Helicobacter pyloriInfection as a Risk Factor for Both Primary Open-Angle Glaucoma and Pseudoexfoliative Glaucoma in Thessaloniki Eye Study

Topouzis and associates’ observation that increased intraocular pressure (IOP) was the only risk factor associated with both primary open-angle glaucoma (POAG) and pseudoexfoliative glaucoma (XFG) in the Thessaloniki Eye Study is interesting because recent evidence indicates that the prevalence of Helicobacter pylori (H. pylori) infection in glaucoma patients of this area is equally high, thereby representing a common denominator underlying both POAG and XFG in Thessaloniki.

It is known that current H. pylori infection may induce irregular humoral and cellular immune responses that, because of the sharing of homologous epitopes (ie, molecular mimicry), cross-react with components of nerves, thereby triggering and possibly perpetuating neural tissue damage observed in neurodegenerative diseases, including glaucoma.

In 2001, by using histologic analysis, representing the practical gold standard for H. pylori infection diagnosis, we documented for the first time a high prevalence of H. pylori infection in Thessaloniki patients with POAG and XFG, establishing a relationship between H. pylori infection and glaucoma. These results may indicate either that a common factor that causes susceptibilities to both glaucoma and H. pylori infection or that H. pylori may be a causal factor for developing glaucoma. In a subsequent study, we reported a beneficial effect of H. pylori eradication on glaucoma progression, including reduction in intraocular pressure mentioned by the authors, suggesting a possible causal link between the bacterium and glaucoma. Moreover, we reported an increased H. pylori- specific immunoglobulin G antibody concentration in the aqueous humor of patients with POAG and XFG; the concentration of this antibody correlated with the degree of vertical cupping, possibly indicating the severity of glaucomatous damage. Recently, we also showed for the first time the detection of H. pylori bacteria in the trabecula and iris of POAG patients, indicating that the bacterium is present locally and possibly is directly implicated in glaucomatous damage.

Reports from other ethnic populations also showed a relationship between glaucoma and H. pylori infection, although this has not been confirmed by all the relevant studies published so far, and thus this association may apply only to a limited subpopulation of glaucoma patients; similar observations have been made in Korea, China, India, Turkey, and Iran.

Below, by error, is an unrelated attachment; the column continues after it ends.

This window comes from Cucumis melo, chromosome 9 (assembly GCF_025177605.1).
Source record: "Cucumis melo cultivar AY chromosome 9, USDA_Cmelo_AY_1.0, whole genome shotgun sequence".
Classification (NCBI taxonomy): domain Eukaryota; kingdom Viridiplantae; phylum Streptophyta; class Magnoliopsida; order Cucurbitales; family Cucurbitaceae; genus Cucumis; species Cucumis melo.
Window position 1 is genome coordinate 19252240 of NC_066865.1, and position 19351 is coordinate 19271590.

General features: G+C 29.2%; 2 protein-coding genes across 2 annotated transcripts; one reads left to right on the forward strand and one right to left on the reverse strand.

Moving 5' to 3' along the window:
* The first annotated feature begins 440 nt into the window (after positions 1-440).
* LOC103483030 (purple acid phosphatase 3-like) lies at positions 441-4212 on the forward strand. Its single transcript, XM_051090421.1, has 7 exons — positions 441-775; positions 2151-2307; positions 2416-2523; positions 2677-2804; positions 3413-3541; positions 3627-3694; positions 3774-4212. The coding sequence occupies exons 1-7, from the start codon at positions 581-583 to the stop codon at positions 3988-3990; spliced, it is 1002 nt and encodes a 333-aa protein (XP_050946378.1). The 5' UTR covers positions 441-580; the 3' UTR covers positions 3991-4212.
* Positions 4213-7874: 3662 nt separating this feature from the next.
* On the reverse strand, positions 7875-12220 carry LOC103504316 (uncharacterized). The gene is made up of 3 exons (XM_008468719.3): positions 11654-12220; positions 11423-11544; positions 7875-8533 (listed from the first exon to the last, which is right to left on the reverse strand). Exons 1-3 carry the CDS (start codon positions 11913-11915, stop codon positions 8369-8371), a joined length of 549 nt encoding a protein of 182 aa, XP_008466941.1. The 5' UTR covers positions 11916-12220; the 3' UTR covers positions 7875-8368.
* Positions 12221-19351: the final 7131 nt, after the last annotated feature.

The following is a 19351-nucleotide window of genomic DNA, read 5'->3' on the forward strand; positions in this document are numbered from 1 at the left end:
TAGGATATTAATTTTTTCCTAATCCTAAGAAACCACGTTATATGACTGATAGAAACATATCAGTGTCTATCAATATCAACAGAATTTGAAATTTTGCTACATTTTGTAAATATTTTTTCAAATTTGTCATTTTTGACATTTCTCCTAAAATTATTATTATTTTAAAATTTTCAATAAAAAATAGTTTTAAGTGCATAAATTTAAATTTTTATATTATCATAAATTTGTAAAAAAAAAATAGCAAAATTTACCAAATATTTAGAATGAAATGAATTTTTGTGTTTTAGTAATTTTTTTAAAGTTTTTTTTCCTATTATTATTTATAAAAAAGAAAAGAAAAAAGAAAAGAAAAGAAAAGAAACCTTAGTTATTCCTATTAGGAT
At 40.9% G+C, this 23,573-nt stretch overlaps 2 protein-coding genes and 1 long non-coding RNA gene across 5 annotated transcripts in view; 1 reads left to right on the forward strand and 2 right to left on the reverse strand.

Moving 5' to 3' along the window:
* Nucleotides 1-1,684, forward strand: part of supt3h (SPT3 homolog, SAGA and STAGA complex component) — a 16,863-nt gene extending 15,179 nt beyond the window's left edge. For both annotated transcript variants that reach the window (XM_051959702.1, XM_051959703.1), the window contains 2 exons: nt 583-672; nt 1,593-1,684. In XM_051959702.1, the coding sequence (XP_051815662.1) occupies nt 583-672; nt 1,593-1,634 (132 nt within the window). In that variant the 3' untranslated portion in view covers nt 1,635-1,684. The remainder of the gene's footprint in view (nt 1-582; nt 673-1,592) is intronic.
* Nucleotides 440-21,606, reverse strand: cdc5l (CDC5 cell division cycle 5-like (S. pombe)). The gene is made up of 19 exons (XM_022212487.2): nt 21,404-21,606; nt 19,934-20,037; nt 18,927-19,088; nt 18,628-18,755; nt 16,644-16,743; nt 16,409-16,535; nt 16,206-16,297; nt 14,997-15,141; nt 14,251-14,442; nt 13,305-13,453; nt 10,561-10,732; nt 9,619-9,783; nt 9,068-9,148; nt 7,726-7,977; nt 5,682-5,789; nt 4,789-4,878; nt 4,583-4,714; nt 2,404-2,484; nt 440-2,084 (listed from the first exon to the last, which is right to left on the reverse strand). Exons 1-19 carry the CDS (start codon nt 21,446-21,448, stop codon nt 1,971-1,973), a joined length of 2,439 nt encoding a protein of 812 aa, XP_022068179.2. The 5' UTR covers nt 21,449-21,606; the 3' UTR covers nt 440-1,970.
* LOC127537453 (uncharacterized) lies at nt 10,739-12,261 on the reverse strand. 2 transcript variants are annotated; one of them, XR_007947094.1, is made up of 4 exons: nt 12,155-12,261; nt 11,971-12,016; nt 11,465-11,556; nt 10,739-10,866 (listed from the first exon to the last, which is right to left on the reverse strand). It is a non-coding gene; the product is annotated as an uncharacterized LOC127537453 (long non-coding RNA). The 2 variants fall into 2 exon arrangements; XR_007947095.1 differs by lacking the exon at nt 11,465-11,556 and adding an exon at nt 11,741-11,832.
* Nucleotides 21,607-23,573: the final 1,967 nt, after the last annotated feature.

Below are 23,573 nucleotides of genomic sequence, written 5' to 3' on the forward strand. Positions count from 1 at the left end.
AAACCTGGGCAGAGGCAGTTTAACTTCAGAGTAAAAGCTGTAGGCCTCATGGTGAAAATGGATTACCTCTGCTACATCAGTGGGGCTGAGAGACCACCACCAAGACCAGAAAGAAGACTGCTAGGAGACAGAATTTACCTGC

H. pylori infection, by releasing several inflammatory mediators, could induce blood-brain barrier (BBB) and blood-ocular barrier breakdown, thereby being involved in the pathogenesis of neuropathies, including glaucoma. For instance, H. pylori indirectly may affect the brain through the release tumor necrosis factor α acting at a distance; tumor necrosis factor α is involved in BBB disruption through the upregulation of matrix metalloproteinases. Furthermore, H. pylori circulating antibodies may also enter the aqueous circulation as a result of BBB and blood-ocular barrier disruption, possibly contributing to glaucoma progression; when serum-specific antibodies access the brain, they are capable of killing retinal cells. Likewise, an influx of H. pylori -infected monocytes, owing to defective autophagy resulting in H. pylori replication in autophagic vesicles, through the disrupted BBB and blood-ocular barrier may lead to glaucoma neuropathy; H. pylori vacuolating toxin A (VacA) promotes intracellular survival of the bacterium and modulates host immune responses. Finally, because the oral cavity may act as a permanent reservoir for H. pylori , this bacterium may reach the eye through the nasal cavity, causing ophthalmic pathologic changes and possibly including glaucoma.

It thus would be interesting to know if the authors have considered H. pylori infection as a risk factor involved in POAG and XFG progression in their Thessaloniki Eye Study participants, who are expected to exhibit a high prevalence of H. pylori infection.

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Jan 16, 2017 | Posted by in OPHTHALMOLOGY | Comments Off on Helicobacter pyloriInfection as a Risk Factor for Both Primary Open-Angle Glaucoma and Pseudoexfoliative Glaucoma in Thessaloniki Eye Study
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